The Cost of Discipleship
By: Vince Guider
I really enjoy being a member of such a welcoming, thriving, giving church. The many wonders of Old St. Pat’s amaze me more and more every week. I am most especially impressed by the willingness of so many memebrs of our congregation to grapple with difficult social issues. I attribute much of this to our church mission statement that calls us to live out our faith outside our church doors. It poingnantly reads: Encounter the God who loves you. Engage in a community that welcomes you. Serve the world that needs you. In addition to the simplicity and eloquence of our mission statement, it also poses a central question me. Is it OK for me to merely live as a Christian who believes in Jesus in my mind and heart or is there a deeper calling for me to be one of His disciples? There is distinct difference indeed. The title “Christian,” meaning “belonging to Christ,” appears to have been invented by those outside of the early church. It was most likely meant as a derogatory term. It only appears two times in the New Testament (Acts 26:28; 1 Peter 4:16). So, even though I can be a Christian intellectually and emotionally, a disciple is sometingg more. Disciples actually follow Jesus into circumstances that are not always clean, clear, convenient and comfortable the way we may prefer them to be. So I have to ask myself, “Will I suffice being Christian and comfortable or do I dare to move into the realm of less comfortable Christian discipleship?” The risks and challenges of discipleship confront me every day that I live and work on Chicago’s South and West Sides. Within minutes of me leaving the relative affluence of the West Loop, I often arrive at a store parking lot in a less prosperous neighborhood where a person will politely approach me to ask for spare change. That’s when my brain will begin to calculate the question and think up excuses to get out of the situation. I’ll ask myself, “Is he just trying to scam me or does he really need money for food like he says and am I safe?” If I am my best self that day my heart will weigh in and remind my brain that he very well may actually need it what he asked for and his need is not neccessarily posing any treat to my safety. Anyway, the most important humane question I need to answer for myself is NOT wheteher or not he genuinly needs help – the question is how shall I respond in love to his request. What, in my discomfort, should I do in those cases? NOTE to Reader: I hate to dissappoint you, but there is no magical solution I can offer here in case you are faced with similar situations. All are different and they come with their own complixities. However, I have learned that two things are certain every time. As disciples, we cannot simply turn away for pleas for help and not care, and we need to figure out how to respond on two levels – in our heads and hearts. When someone asks me for help there is something I need to decide to do (or not do) in that very moment. As best I can I will try to prudently and quickly figure it out. Yet beyond that moment, there’s even more I can do to help confront overarchingly unjust systems that cause brokenness in so many people’s lives. Some in the world of Christian ministry use catch phrases like Social Justice or Social Action to categorize the ways we respond to human suffering, but for now let me just say it this way – We are called to live like Jesus as His disciples, even at the risk of our own discomfort. Jesus came to earth not to be served, but to serve (Mark 10:45). As a servant, Jesus told his disciples, “If I then, your Lord and Teacher, have washed your feet, you also ought to wash one another’s feet. For I have given you an example, that you also should do just as I have done to you” (John 13:14–15). In this Sunday’s Gospel Jesus even affirms the woman who annoints His feet with ointment and tears and then dries them with her own hair out of humility and love for Him (Luke 7:36 and 8:3). Jesus never speaks of our convenience, efficency or comfort, He only calls us to serve unselfishly out of compassion. Thus, if somebody asks me for spare change or any oher form of help, I can either think about my service as a handout or a hand-up. My attitude makes all the difference in the world. Therefore, the next time I am approached by a person or group asking for my help, I will try and weigh any internal discomfort I am feeling. As I do, I will remember the challenging words of Mr. Xavier Ramey, a North Lawndale resident young adult, leader in his community and Kinship Initiative Board Member. He once said at a Kinship Initiative monthly gathering: “Just because one is uncomfortable in a situation that does not mean he/she is unsafe. People of privilege get used to feeling comfortable but poor and marginalized people live in perpetual discomfort. Try living in their shoes for a day.” I suppose some of those who have to ask me for help also feel rather uncomfortable and maybe even completely embarrased by having to do so. I must also consider their perspective. I am inspired by a huge banner that hangs over the main doors of St. Sabina Catholic Church on Chicago’s South Side where Fr. Michael Pfleger is the Pastor. As I was leaving a funeral last week in that church which is so sprirtually and socially engaged in our city, I looked up and read the powerful statement which usms up the essential Christian dillemma: Discipleship will cost. Are you willing to pay the price?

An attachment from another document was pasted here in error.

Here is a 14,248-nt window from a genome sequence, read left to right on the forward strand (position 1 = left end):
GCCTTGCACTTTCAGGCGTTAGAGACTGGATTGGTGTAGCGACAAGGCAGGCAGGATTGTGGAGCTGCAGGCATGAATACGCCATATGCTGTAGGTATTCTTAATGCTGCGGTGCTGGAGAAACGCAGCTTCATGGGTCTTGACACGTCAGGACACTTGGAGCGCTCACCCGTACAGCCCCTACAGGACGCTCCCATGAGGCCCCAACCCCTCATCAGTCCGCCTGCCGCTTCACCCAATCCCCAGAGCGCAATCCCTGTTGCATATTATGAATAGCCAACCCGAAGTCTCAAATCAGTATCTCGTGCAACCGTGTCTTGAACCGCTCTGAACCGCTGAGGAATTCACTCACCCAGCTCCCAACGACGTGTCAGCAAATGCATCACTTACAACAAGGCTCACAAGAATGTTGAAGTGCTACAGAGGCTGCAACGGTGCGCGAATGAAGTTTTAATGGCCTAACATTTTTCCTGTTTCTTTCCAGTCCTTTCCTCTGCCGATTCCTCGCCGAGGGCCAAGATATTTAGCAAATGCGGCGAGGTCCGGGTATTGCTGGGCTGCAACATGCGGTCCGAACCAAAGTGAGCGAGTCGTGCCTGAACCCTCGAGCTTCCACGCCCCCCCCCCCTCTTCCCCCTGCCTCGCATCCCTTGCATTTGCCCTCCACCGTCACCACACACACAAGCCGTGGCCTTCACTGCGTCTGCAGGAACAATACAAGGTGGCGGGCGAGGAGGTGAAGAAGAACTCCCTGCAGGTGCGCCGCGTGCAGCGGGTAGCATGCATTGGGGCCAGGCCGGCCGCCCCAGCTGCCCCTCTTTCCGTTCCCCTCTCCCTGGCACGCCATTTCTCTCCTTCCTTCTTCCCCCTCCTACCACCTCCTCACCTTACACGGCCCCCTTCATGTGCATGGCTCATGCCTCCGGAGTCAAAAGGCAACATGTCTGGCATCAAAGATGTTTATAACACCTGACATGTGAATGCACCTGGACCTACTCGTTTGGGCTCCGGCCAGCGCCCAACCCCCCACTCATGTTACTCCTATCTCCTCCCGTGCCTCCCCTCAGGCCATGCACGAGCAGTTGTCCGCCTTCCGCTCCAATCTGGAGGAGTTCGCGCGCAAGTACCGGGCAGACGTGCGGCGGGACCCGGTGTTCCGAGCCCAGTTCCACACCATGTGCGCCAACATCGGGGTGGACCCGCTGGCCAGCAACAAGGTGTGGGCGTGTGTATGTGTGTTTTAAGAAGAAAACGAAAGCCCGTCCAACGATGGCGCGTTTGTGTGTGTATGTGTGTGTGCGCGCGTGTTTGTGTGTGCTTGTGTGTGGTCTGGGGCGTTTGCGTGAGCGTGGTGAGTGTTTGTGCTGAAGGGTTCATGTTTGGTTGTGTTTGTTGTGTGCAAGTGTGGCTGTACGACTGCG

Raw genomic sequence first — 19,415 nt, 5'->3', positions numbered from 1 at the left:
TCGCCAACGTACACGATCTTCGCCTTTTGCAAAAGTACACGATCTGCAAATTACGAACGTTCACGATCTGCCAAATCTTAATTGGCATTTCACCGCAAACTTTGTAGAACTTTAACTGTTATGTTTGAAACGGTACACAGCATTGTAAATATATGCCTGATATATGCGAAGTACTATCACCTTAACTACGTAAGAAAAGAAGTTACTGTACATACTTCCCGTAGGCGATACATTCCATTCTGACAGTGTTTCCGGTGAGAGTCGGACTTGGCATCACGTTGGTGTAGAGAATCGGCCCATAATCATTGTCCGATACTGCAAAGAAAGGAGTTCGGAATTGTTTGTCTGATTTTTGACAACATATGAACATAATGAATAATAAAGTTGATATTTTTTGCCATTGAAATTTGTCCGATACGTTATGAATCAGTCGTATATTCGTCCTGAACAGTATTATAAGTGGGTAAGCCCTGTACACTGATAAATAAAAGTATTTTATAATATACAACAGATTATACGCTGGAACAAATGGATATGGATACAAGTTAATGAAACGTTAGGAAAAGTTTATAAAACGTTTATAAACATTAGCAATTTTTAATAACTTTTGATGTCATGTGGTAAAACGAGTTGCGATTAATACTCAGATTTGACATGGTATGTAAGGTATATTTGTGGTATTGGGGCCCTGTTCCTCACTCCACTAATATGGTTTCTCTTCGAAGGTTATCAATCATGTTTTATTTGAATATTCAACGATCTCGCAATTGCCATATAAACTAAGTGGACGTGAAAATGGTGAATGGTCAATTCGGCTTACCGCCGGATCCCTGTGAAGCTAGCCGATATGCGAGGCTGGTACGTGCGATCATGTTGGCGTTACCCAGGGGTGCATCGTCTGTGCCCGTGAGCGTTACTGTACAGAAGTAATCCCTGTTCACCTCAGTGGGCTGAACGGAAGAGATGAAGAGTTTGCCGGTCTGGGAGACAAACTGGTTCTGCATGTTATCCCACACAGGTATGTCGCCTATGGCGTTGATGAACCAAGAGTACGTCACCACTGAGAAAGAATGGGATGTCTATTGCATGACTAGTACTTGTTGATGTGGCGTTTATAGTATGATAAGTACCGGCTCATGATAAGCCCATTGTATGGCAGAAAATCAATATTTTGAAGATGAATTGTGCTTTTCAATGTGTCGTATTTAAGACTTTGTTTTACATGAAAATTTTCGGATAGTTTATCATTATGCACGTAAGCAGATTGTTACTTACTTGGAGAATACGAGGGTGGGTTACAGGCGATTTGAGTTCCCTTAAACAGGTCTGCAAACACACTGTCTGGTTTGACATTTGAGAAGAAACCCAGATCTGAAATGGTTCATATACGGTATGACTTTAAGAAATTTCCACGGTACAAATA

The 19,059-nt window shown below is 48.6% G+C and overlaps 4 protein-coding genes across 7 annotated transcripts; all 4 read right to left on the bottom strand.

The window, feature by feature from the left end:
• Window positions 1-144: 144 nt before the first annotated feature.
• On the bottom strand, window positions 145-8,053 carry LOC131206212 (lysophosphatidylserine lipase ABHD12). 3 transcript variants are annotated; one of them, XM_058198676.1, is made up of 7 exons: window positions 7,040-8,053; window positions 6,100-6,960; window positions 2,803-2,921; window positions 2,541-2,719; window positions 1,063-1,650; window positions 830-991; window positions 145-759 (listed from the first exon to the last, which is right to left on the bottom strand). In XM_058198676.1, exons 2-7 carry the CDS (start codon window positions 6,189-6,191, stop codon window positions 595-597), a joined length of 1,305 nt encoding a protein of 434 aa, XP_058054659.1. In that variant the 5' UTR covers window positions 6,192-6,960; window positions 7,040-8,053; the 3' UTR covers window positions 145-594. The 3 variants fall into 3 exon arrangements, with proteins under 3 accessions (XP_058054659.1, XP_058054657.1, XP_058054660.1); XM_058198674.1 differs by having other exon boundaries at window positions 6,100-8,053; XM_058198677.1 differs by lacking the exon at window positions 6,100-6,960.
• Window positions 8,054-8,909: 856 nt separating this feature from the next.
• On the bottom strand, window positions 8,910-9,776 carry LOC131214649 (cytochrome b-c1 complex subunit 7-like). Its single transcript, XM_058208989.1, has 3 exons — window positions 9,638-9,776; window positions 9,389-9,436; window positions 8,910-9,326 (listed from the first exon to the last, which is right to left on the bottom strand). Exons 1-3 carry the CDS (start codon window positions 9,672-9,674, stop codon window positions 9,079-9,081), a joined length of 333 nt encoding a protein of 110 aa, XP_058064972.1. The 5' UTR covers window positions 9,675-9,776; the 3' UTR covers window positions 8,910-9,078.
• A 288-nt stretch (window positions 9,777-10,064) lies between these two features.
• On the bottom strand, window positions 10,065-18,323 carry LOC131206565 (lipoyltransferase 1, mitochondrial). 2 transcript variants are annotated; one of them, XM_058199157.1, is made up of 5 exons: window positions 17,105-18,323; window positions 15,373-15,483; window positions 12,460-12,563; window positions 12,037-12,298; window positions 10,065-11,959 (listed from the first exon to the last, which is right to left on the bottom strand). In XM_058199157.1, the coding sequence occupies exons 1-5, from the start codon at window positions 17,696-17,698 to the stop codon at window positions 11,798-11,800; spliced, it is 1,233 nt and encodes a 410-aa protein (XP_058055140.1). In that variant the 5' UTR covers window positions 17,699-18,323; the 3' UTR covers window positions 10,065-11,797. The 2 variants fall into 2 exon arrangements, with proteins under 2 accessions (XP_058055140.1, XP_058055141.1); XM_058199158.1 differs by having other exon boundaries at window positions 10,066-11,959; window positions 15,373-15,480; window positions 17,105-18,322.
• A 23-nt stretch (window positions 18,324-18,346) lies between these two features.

Vincent Guider is an Old St. Pat’s member and Director of the North Lawndale Kinship Initaitive